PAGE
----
But there is room for something new, and it comes out of something that is perhaps counter-intuitive to journalistic notions. Taffy Brodesser-Akner's New York Times Magazine feature on Gwyneth Paltrow's "wellness" company Goop has it. The story deftly handles complaints about Paltrow's work and persona, but the moments where it really soars are when Brodesser-Akner turns the viewfinder inward and refracts the polish and practice of the star through an all-too-relatable lens—did I forget to say goodbye to my kids, I'm late for my flight, oh shit I've really gotta pee. While the stars may control their narratives now more than ever, it opens up room for this most personal style of writing. One that admits, yes, the stars are not just like us, and that's all right.
—Ian Hurley, Assistant Editor
PS in the News
A look at where our stories and staff surface in the national conversation.
- Nathan Collins' look at whether conspiracy theories can be stopped in the digital era was republished by the Guardian as a part of our new content sharing partnership with the publication.
- Teach for America founder Wendy Kopp tweeted Michael Elsen-Rooney's story about a San Diego high school that is implementing personalized learning strategies into its curriculum.
- The National Academy of Sciences shared staff writer Francie Diep's story about how California's fires are affecting the air quality in cities dozens of miles away.
- Our august photo issue microsite, "A Journey Through Contested Lands," was shared by theOmidyar Network, which is a philanthropic investment firm that helps create opportunity for people to improve their lives.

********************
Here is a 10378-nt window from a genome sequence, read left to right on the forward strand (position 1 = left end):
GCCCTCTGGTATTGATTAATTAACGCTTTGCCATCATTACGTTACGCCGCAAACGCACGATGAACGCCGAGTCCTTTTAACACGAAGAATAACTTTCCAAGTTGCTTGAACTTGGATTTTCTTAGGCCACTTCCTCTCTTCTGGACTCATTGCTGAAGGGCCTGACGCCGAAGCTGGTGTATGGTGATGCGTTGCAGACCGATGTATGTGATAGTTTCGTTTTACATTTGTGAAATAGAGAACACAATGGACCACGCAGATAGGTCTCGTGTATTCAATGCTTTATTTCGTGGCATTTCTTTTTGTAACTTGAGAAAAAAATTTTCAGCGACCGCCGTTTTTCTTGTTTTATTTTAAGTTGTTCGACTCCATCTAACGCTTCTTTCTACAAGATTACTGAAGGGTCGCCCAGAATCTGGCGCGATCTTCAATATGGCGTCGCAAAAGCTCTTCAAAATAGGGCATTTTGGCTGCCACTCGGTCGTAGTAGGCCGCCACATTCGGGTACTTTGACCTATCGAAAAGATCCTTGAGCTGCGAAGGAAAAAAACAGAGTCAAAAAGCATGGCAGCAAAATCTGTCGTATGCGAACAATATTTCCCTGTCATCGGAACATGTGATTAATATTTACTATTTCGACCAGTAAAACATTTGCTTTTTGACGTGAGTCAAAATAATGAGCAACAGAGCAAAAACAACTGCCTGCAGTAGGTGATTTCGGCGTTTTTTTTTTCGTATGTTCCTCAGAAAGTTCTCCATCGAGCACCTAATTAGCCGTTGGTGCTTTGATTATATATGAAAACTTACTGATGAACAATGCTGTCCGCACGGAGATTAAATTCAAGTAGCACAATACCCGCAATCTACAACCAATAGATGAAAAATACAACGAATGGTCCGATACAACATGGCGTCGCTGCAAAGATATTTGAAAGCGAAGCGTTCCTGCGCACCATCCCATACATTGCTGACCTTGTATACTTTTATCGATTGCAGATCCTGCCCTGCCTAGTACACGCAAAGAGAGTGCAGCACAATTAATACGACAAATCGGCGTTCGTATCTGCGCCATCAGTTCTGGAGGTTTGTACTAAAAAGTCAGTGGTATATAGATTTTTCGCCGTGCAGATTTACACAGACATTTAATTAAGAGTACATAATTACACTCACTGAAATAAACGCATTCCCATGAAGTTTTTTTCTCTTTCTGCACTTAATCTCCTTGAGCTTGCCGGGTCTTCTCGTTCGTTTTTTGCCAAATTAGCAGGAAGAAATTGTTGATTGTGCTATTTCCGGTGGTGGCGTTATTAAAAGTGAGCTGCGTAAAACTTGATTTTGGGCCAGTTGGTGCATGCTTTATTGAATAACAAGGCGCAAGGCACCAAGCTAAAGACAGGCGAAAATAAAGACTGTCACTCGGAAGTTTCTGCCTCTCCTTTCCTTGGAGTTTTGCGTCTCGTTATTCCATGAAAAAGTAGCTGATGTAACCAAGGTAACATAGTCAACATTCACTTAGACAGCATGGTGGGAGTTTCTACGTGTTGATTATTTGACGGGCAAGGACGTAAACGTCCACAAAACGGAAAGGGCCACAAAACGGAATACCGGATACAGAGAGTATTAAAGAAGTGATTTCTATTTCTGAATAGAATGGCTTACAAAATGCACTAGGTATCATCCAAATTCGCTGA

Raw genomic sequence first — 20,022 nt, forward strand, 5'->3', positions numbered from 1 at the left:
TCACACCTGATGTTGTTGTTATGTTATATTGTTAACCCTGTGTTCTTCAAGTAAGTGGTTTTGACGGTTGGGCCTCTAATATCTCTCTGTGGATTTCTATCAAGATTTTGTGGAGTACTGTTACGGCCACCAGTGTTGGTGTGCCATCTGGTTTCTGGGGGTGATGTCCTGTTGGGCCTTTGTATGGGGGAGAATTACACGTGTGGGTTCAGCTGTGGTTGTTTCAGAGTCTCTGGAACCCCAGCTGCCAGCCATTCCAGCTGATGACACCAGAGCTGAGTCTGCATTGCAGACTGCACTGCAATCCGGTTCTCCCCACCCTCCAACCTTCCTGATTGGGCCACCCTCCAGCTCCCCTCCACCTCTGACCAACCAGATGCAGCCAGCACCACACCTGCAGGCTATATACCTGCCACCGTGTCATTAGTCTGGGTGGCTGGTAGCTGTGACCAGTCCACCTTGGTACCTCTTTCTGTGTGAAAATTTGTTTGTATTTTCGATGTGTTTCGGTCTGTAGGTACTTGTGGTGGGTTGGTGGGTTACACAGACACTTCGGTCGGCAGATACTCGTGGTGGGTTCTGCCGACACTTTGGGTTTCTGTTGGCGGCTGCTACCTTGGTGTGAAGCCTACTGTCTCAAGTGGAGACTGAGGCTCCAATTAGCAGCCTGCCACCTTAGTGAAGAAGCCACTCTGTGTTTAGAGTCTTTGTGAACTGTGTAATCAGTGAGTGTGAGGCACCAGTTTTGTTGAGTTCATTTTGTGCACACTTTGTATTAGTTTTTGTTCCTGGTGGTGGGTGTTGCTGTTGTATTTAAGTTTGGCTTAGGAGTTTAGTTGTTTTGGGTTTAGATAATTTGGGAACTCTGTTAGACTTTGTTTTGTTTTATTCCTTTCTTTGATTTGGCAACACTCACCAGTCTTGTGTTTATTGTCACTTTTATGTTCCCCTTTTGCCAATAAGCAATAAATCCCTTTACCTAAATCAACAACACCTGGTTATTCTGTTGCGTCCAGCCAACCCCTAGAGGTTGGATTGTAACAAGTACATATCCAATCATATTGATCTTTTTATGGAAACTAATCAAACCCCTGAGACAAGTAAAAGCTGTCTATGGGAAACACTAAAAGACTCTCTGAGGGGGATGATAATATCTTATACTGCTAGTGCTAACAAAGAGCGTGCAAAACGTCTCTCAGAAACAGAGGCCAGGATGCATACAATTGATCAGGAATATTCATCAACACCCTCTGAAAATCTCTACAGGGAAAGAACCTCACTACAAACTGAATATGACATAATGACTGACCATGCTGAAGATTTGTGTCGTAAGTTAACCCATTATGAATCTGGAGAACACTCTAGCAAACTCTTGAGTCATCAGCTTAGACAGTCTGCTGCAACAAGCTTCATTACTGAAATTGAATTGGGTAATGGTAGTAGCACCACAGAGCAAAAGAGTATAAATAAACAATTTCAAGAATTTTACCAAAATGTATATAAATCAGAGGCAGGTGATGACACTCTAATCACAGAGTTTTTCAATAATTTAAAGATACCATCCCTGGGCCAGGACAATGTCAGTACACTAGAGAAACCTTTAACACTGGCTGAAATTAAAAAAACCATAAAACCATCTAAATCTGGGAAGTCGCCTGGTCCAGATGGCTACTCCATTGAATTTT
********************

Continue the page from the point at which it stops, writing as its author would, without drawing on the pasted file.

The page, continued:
- Excellent article! I've admired, been impressed by, and followed Bryan's endeavors as he openly explains our history of establishing the "other" from Native Americans, to enslaving Africans, to demonizing immigrants who don't look like our nation's white founders. But beyond this he has an abundance of insight through his family history, studying U.S. history and the law leading him to discern many methods that could be used to productively address what truly has, and continues to be, our national sin. —Nancy Margaret Saleeby
- Probably because it has been shown that male doctors tend not to believe a woman about her symptoms or level of pain. Hopefully this is changing. —Sharon Smith
- Regarding the conclusion that "the right has no monopoly on fear," and that the left has similar bias/fear/hatred of certain groups. I disagree with this comparison because there is a difference when these inclinations and resulting actions are directed toward groups that are defined by factors that don't involve choice, such as race or gender, and having a bias toward groups that are defined by behaviors. The former is not rational and the latter may very well be. —Dab Zabooty